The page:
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Elizabeth A.Sackler Center for Feminist Art

Sarah

Biblical, Hebrew and Christian, also acknowledged in Islam, reputedly flourished circa 1800 B.C.E.

The Book of Genesis identifies Sarah (whose name means “woman of high rank”) and her husband Abraham (“father of many”) as the founders of the future nation of Israel. God proclaimed that she would be the “mother of nations,” but Sarah reached old age without having conceived a child. Determined to uphold her god-given duty and yet believing herself too old to have a child, Sarah recruited Hagar, her young Egyptian housemaid, as a surrogate and Hagar gave birth to Abraham’s son, Ishmael. Fourteen years later, God sent three angels in the guise of men to inform Abraham and Sarah of the impending birth of another child. Despite her disbelief, the ninety-year old Sarah gave birth to their son Isaac shortly thereafter.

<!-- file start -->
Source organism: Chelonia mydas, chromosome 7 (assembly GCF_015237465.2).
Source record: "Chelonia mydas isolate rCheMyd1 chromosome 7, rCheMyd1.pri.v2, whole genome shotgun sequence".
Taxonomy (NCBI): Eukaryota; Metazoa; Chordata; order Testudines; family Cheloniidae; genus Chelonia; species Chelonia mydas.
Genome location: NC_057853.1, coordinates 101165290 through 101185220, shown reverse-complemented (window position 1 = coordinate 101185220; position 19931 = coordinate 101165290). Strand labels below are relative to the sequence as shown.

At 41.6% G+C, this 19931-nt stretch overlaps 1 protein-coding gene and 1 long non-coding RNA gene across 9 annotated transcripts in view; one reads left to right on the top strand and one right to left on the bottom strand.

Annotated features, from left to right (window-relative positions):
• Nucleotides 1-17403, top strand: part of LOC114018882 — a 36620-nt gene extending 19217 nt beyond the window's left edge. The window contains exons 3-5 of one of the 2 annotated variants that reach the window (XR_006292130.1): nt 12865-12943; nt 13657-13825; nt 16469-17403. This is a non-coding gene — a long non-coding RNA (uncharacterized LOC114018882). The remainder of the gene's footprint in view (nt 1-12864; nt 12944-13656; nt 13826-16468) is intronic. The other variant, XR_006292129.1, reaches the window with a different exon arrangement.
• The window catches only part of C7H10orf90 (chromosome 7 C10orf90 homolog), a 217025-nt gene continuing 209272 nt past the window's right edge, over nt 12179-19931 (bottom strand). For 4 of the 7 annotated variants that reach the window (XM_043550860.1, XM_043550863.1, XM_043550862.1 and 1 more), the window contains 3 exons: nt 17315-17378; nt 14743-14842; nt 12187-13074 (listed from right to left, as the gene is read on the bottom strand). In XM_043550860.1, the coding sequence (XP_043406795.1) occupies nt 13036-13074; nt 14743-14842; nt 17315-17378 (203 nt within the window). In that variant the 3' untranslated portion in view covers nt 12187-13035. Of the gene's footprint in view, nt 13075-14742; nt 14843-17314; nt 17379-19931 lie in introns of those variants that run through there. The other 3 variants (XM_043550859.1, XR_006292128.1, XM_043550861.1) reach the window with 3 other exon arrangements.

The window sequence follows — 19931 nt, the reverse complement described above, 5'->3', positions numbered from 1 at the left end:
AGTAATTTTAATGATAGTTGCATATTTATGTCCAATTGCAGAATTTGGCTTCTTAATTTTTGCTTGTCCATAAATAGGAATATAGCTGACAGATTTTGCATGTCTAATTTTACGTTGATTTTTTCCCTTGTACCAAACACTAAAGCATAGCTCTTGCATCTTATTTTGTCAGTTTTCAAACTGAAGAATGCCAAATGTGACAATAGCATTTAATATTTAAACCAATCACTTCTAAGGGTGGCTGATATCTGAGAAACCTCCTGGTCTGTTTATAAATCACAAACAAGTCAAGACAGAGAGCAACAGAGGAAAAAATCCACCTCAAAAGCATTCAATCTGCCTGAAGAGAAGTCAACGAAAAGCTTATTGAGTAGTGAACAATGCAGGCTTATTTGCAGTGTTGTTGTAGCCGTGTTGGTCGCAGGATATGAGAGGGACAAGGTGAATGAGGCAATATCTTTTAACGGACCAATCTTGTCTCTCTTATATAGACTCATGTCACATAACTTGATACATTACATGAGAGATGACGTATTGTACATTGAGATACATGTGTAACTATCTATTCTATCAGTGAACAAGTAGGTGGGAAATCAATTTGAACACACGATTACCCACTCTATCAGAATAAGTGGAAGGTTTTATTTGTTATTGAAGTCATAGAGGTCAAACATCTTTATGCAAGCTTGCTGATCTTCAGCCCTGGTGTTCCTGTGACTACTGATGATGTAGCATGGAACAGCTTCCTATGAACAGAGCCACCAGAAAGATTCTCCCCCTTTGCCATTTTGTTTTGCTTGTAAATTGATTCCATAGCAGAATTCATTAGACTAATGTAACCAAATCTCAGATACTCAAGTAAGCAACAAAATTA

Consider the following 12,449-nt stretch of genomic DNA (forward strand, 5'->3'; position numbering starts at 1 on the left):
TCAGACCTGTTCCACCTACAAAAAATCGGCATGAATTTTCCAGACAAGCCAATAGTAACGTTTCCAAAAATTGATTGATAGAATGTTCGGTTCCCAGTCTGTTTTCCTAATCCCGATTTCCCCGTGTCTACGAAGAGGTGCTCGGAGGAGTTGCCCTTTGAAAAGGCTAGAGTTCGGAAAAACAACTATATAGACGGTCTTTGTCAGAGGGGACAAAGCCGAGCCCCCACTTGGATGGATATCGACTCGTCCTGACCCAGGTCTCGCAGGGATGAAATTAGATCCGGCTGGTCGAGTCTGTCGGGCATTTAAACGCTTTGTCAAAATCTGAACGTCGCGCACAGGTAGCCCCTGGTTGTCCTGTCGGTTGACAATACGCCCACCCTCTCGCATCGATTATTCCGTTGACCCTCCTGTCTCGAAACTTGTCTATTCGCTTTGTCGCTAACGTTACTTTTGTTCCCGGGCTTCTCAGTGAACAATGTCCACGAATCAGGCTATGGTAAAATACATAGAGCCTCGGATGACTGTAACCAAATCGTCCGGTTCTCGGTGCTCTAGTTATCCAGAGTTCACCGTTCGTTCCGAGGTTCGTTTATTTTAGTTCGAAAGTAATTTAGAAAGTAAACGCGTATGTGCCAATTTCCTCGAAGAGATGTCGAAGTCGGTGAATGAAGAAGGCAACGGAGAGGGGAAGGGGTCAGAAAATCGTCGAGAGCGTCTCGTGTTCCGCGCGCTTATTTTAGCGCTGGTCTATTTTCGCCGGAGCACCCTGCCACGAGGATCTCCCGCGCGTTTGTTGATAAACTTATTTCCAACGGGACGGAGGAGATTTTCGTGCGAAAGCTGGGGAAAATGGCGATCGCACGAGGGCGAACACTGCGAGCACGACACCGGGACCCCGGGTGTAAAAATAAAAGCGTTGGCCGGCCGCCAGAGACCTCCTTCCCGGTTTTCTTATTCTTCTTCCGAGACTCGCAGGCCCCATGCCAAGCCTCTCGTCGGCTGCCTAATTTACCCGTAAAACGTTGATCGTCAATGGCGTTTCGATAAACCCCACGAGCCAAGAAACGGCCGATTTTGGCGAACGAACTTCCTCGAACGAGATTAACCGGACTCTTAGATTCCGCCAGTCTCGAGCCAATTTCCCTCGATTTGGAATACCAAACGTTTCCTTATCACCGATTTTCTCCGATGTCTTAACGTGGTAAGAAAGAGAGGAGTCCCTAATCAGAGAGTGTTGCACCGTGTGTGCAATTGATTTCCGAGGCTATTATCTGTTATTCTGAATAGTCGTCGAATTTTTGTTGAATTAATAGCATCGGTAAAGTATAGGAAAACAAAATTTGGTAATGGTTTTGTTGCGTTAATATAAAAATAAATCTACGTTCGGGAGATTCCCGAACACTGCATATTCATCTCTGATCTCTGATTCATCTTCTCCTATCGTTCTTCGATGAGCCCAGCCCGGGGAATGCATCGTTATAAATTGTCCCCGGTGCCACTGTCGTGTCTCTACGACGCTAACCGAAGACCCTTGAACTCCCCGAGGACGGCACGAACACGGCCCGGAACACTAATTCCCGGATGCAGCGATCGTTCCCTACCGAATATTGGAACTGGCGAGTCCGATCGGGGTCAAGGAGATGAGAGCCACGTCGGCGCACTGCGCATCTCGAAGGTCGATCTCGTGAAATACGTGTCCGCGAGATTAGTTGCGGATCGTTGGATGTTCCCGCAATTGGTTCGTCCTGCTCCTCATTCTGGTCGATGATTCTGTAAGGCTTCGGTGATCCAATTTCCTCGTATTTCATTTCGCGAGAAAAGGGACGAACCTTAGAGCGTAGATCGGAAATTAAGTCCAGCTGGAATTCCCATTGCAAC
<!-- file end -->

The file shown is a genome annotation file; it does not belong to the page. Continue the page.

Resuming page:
Dutch School (in the style of Maerten van Heemskerck). Sarah Overhearing the Angels, late 16th century. Spaightwood Galleries, Upton, Massachusetts

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